Feast upon the Word Blog

A blog focused on LDS scriptures and teaching

New Testament #45-46; Revelation

Posted by cherylem on January 3, 2008

Revelation of John (The Apocalypse)

Some background:

A good book for LDS Readers: Opening the Seven Seals: TheVisions of John the Revelator. Richard D. Draper, Professor ofReligion, BYU. Deseret Books. 1991.

Apocalypse: Greek Apokalypsis = unveiling

Raymond Brown:

“Revelation is widely popular for the wrong reasons, for agreat number of people read it as a guide to how the world will end, assumingthat the author was given by Christ detailed knowledge of the future that hecommunicated in coded symbols. For example, preachers have identified the Beastform the Earth whose number is 666 as Hitler, Stalin, the Pope, and SaddamHussein, and have related events in Revelation to the Communist Revolution, theatom bomb, the creation of the State of Israel, the Gulf War, etc. [I add:the Iraq war, AIDS, and just this week the assassination of Bhutto; add yourown to this list.] The 19th and 20th centuries have seen many interpreters ofprophecy who used calculations from Revelation to predict the exact date of theend of the world. Up to the moment all have been wrong!”

The literary genre of the Apocalyptic

· Difficult to define: no comparable examples in contemporaryliterature (LDS unique scriptures being the exception – see below). Peopleimitate Revelation or apply it innovatively, mostly to the harm of all.

· Biblical apocalypses: a narrative framework in which a revelatoryvision is accorded to a human being, most often through the intervention of anotherworldly being, e.g., by an angel who takes him to a heavenly vantage pointto show him the vision and/or to explain it to him. Sometimes to get there thevisionary has to travel a distance to the ends of the earth or make a verticaljourney through various heavens The secrets revealed involve a cosmic transformationthat will result in a transition from this world to a world or era to come anda divine judgment on all.

· The vision of the supernatural world or of the future helps tointerpret present circumstances on earth, which are almost always tragic.

· The vision is often full of vivid symbols and mysterious numbers.

Examples of Jewish Apocalyptic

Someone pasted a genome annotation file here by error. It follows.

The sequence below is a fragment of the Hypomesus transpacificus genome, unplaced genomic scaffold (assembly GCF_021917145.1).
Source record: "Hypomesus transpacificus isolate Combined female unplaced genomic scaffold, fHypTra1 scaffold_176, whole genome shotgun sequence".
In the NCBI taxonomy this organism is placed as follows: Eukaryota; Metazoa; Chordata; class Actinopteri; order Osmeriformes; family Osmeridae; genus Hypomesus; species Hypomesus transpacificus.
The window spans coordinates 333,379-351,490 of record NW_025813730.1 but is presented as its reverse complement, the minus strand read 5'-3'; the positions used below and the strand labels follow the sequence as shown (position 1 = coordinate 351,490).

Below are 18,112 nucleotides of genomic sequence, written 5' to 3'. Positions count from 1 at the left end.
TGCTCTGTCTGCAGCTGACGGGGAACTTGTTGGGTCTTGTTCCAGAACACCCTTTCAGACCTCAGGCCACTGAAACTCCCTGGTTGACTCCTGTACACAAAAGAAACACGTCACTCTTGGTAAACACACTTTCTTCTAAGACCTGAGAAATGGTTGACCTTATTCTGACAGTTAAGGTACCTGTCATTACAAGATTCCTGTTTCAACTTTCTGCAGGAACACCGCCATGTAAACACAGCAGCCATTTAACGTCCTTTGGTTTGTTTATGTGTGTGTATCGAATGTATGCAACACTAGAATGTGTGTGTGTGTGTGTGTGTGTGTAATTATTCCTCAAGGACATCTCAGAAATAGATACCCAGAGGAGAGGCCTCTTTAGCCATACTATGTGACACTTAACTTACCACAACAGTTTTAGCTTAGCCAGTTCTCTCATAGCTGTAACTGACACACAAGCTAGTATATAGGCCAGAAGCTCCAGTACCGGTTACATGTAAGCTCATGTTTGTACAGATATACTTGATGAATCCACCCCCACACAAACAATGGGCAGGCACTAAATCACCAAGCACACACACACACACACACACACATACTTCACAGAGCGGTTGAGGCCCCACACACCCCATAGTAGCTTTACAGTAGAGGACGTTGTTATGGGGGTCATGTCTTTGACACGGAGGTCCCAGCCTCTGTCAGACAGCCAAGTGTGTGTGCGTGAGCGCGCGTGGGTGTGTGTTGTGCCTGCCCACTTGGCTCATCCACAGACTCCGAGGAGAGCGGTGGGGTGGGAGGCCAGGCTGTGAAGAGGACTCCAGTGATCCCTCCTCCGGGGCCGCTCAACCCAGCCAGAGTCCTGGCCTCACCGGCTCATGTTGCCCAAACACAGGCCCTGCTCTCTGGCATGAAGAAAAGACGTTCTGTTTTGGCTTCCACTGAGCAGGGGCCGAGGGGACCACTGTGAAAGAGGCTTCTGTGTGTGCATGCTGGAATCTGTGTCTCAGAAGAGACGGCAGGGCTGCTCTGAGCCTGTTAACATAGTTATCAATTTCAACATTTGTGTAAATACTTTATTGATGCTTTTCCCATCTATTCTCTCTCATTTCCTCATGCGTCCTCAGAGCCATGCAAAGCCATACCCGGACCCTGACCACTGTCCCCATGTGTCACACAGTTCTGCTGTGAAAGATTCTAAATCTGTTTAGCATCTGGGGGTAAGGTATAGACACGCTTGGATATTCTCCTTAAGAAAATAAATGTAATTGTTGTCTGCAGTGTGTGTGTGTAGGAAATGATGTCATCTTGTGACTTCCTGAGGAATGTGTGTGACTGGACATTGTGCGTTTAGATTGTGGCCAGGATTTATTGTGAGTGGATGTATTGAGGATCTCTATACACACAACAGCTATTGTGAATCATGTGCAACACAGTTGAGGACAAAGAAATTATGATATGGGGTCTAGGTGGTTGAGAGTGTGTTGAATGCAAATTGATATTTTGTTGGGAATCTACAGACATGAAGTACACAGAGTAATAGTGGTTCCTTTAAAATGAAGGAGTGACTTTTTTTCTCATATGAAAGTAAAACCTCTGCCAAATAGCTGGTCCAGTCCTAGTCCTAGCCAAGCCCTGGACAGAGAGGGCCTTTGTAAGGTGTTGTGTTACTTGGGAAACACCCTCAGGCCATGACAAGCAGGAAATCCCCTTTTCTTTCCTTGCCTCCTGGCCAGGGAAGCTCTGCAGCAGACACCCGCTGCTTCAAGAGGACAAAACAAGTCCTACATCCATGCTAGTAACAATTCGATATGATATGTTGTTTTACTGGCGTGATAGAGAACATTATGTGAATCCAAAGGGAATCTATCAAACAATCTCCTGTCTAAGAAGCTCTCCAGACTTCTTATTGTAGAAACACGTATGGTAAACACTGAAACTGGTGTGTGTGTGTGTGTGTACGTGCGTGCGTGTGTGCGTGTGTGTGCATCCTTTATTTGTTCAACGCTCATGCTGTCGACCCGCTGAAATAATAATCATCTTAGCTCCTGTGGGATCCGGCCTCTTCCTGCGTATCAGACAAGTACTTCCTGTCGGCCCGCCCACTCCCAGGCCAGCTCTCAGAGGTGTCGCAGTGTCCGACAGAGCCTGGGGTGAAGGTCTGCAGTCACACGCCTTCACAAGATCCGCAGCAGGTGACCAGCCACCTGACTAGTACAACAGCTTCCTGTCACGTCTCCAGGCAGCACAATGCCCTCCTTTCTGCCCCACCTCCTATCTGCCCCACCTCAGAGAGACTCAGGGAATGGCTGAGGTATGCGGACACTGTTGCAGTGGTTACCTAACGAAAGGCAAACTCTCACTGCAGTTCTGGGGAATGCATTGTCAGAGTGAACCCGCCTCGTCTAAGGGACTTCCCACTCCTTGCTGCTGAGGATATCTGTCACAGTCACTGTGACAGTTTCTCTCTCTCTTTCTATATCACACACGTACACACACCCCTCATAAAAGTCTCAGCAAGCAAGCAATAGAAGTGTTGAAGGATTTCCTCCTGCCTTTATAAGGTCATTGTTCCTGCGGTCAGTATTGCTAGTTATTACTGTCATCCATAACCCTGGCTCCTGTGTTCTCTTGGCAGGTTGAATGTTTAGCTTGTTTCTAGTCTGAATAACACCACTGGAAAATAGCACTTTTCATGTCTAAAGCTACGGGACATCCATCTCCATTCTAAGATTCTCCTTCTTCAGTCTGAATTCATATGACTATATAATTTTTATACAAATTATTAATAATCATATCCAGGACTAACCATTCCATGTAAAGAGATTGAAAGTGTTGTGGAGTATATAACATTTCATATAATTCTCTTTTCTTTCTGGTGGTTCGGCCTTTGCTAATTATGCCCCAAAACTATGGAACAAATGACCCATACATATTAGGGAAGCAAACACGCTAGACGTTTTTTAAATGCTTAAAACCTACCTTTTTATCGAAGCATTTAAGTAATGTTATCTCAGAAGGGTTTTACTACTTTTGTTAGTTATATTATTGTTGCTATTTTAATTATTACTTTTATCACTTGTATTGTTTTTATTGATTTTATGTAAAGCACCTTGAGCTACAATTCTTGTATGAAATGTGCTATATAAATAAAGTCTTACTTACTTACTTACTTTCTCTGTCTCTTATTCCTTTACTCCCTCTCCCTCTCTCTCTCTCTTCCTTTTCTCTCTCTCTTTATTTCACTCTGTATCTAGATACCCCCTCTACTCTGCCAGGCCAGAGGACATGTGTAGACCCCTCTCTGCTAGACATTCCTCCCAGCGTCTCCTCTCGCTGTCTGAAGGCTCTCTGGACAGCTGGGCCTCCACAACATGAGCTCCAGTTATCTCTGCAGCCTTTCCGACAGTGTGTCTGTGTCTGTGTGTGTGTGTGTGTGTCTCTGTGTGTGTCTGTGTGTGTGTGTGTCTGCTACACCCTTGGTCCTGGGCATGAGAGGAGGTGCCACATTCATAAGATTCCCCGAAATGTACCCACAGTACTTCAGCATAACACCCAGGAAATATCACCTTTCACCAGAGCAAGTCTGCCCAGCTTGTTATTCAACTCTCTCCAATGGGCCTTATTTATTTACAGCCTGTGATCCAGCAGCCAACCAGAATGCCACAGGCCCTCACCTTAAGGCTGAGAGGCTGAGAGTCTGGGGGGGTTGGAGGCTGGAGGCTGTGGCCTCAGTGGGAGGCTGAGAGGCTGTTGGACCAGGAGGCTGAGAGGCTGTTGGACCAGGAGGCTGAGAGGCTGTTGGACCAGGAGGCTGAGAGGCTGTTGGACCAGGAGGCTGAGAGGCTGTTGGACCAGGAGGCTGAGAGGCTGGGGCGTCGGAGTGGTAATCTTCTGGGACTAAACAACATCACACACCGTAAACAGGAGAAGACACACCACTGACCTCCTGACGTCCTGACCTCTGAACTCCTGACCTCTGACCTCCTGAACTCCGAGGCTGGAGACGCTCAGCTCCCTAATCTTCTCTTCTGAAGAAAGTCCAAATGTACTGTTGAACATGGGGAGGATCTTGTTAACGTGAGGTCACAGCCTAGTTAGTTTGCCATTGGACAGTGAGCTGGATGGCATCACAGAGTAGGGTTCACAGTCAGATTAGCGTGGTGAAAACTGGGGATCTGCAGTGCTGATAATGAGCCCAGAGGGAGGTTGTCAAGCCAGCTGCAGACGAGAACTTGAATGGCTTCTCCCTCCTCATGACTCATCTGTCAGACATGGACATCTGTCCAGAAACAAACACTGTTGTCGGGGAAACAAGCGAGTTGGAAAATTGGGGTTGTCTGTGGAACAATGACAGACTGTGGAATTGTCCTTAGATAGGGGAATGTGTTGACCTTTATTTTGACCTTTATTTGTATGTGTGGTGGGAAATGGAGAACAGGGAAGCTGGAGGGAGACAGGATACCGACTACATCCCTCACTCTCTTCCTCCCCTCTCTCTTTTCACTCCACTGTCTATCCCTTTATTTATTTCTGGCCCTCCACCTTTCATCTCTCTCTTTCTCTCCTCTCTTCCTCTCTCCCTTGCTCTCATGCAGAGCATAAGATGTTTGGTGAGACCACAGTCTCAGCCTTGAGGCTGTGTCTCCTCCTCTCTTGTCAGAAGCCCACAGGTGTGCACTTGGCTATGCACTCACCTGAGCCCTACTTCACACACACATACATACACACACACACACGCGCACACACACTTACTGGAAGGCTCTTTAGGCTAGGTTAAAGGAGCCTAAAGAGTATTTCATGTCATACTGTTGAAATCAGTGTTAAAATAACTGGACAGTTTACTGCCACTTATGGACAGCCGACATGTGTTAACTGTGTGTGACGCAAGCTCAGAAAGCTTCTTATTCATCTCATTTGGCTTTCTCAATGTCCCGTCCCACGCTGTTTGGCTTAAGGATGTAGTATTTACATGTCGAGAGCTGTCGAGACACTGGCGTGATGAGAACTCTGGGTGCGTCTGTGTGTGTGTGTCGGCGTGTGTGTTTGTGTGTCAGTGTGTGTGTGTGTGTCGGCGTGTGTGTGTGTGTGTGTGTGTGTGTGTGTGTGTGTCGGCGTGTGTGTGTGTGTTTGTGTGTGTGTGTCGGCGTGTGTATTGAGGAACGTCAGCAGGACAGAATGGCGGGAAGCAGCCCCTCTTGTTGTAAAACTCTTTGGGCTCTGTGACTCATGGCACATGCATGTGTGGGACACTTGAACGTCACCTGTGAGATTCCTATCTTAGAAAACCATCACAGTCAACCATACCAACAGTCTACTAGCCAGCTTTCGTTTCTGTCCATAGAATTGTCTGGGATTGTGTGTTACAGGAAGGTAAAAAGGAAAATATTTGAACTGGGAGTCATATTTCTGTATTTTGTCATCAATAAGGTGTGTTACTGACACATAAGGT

Ezekiel 1-3; 37, 40-48

Ezekiel supplies a major part ofapocalyptic language and images: four living creatures (looking like a man,lion, ox, eagle), enthroned figure above the firmament described in terms ofgems and precious metals, eating scrolls, the harlot, the wicked prosperouscity-kingdom, measuring the Temple, etc.

Joel

Zechariah 4:1-6:8, 9-14

1 Enoch (3rd cent BC)

Daniel (165 BC)

Dead Sea Scrolls

IV Ezra (after 70 AD)

II Baruch (after 70 AD)

Examples of early Christian Apocalyptic

Mark 13, Matthew 24

1 Corinthians 15

II Thessalonians 2

Shepherd of Hermas

Apocalypse of Peter

Apocryphon of John (Gnostic)

Apocalypse of Paul (Gnostic)

Examples of Latter-day Apocalyptic

1 Nephi 8, 11-14 (read 14:18-27)

Ether 3:21-22, 25, 27

Moses 7:41-67

JS-Matthew

Joseph Smith

“After I got throughtranslating the Book of Mormon, I took up the Bible to read with the Urim andThummim. I read the first chapter of Genesis and I saw the things as they weredone. I turned over the next and the next, and the whole passed before me likea grand panorama; and so on chapter after chapter until I read the whole of it.I saw it all.”

Examples of Latter-day Promises of Understanding

D&C 45:39

D&C 68:11

D&C 76:5-8

D&C 98:12

D&C 106:4-5

Examples of Latter-day Interpretation:

D&C 77

Joseph Smith

“There is a grand distinction between the actual meaning ofthe prophets and the present translation [of the Bible]. The prophets do notdeclare that they saw a beast or beasts but that they saw the image or figureof a beast. Daniel did not see an actual bear or a lion, but the images orfigures of those beasts. The translation should have been rendered”image” instead of “beast,” in every instance where beastsare mentioned by the prophets [except John in chapter 4 only].

Our manual:

• Why are symbols useful in teaching? (They can help the learnerunderstand and remember by comparing unfamiliar ideas or things to those thatare more familiar; they can have different levels of meaning; they canencourage the learner to think more deeply about what is being taught.)